Subject: Re: Geek Appreciation Day (Boston)
To: Andrew Brown <>
From: Greywolf <>
List: netbsd-advocacy
Date: 04/03/2000 14:45:07
On Mon, 3 Apr 2000, Andrew Brown wrote:

# >Now, if we can do a skeletal runlevel implementation (i.e. we handle things
# >as we do now:  We have a single-user runlevel and multi-user runlevel with
# >the other levels to be filled in as needed), it probably won't be so bad.
# >If we can do it *right*.  IF.  BIG - I say, BIG IF, there.
# allow me to interject here for a second.  as far as i can
# "pedantically" count them, we currently have four (er...five) run levels:
#  a) single user
#  b) multi user (which include networking and nfs stuff)
#  c) hardware (or "press any key to reboot") [1]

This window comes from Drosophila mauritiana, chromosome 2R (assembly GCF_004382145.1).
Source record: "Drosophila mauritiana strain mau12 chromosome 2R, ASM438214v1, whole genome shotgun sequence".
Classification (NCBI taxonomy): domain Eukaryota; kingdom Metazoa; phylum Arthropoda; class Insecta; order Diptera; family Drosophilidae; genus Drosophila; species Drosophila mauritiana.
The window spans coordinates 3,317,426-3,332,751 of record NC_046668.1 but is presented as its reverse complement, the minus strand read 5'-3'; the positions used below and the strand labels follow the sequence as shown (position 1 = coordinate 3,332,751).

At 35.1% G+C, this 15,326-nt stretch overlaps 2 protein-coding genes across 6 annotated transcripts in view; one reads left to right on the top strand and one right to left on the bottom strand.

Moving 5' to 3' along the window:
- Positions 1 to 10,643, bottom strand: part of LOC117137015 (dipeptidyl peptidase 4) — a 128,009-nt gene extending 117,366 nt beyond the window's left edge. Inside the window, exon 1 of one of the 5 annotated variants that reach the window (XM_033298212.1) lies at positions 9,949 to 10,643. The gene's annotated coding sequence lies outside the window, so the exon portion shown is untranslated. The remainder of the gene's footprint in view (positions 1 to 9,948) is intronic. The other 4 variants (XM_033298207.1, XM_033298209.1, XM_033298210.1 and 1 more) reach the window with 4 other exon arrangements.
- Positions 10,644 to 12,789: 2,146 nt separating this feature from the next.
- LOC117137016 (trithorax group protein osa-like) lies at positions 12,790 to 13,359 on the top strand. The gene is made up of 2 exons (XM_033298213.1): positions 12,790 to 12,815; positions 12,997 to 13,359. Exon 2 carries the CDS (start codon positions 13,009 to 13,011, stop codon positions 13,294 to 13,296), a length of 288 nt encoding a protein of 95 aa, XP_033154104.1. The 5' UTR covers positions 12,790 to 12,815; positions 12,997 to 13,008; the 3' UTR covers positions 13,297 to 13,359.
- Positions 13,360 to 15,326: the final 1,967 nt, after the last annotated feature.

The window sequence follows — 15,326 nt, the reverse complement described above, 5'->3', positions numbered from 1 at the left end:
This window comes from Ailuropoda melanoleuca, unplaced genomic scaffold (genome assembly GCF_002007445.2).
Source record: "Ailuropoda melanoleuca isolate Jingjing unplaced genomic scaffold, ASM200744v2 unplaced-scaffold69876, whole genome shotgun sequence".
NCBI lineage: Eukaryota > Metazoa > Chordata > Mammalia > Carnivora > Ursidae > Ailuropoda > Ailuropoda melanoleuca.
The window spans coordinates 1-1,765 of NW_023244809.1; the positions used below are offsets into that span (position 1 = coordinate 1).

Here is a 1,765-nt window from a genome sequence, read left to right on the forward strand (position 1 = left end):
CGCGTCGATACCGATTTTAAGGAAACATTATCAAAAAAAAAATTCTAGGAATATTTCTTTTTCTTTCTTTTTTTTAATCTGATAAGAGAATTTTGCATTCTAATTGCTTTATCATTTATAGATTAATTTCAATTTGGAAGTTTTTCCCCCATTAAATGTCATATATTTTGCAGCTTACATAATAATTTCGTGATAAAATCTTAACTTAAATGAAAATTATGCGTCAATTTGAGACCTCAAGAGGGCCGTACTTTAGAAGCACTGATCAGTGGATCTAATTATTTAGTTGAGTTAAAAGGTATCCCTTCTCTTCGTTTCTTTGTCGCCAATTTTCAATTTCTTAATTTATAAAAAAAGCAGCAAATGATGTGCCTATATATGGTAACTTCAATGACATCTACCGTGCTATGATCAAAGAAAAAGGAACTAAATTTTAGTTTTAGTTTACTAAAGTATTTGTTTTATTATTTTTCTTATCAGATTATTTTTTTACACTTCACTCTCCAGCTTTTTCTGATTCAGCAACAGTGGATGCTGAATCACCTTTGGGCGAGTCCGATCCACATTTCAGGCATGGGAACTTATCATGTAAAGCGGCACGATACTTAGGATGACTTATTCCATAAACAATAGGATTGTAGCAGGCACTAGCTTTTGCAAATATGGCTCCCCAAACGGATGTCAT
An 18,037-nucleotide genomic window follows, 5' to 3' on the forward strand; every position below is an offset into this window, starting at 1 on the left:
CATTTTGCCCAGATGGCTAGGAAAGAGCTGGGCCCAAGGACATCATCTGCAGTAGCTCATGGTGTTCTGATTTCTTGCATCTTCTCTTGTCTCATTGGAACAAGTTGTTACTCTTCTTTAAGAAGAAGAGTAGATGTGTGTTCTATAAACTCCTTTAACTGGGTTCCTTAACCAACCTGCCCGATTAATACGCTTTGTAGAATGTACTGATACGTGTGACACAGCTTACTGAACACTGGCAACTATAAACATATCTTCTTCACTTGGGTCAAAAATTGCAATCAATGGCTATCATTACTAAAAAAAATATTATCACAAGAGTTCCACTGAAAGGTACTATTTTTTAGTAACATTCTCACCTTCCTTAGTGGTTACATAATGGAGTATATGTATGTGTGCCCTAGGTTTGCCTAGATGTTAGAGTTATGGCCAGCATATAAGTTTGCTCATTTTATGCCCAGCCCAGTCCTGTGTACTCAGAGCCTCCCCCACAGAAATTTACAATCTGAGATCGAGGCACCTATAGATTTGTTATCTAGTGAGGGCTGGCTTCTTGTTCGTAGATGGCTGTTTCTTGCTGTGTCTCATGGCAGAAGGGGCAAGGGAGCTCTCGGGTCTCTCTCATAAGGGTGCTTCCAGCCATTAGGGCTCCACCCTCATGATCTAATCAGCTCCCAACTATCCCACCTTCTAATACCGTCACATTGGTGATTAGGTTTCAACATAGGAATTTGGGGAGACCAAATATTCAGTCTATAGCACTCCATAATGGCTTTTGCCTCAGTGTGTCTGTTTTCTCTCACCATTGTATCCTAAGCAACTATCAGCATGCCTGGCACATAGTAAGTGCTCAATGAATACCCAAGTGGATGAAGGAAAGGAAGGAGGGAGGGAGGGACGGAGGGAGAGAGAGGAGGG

#  d) power off (for people for whom apm or whatever can turn the machine off)
#  e) rebooting
#  [1] do sparcs go to the ok prompt here?  i don't have one, so i don't
#  know.

I think that state is better referred to as 'halt'.  i386s don't halt,
really, they pause, but: powerdown/halt/reboot/single/multi, yeah, that's
about right.  Oh, yeah: [1]: Yes.

# i never really understood the distinction between S (and s) and 1 in
# solaris.  calling them different "run-levels" seems pedantic in and of
# itself.

I'd like to see us skip the single-letter naming convention for run-levels
and just run symbolically.

I think, by the way, that 1 will actually shut some other things down before
going to S.

# in the spirit of bsd...i think it's fair to say that you can do that if
# you want to.  hey!  why not roll up some init patches to make it spew
# the contents of various files at various "levels"?  :)
#    printf("New run level: %ld\n", random());

Well, :-), not quite.

BSD: For The Network Generation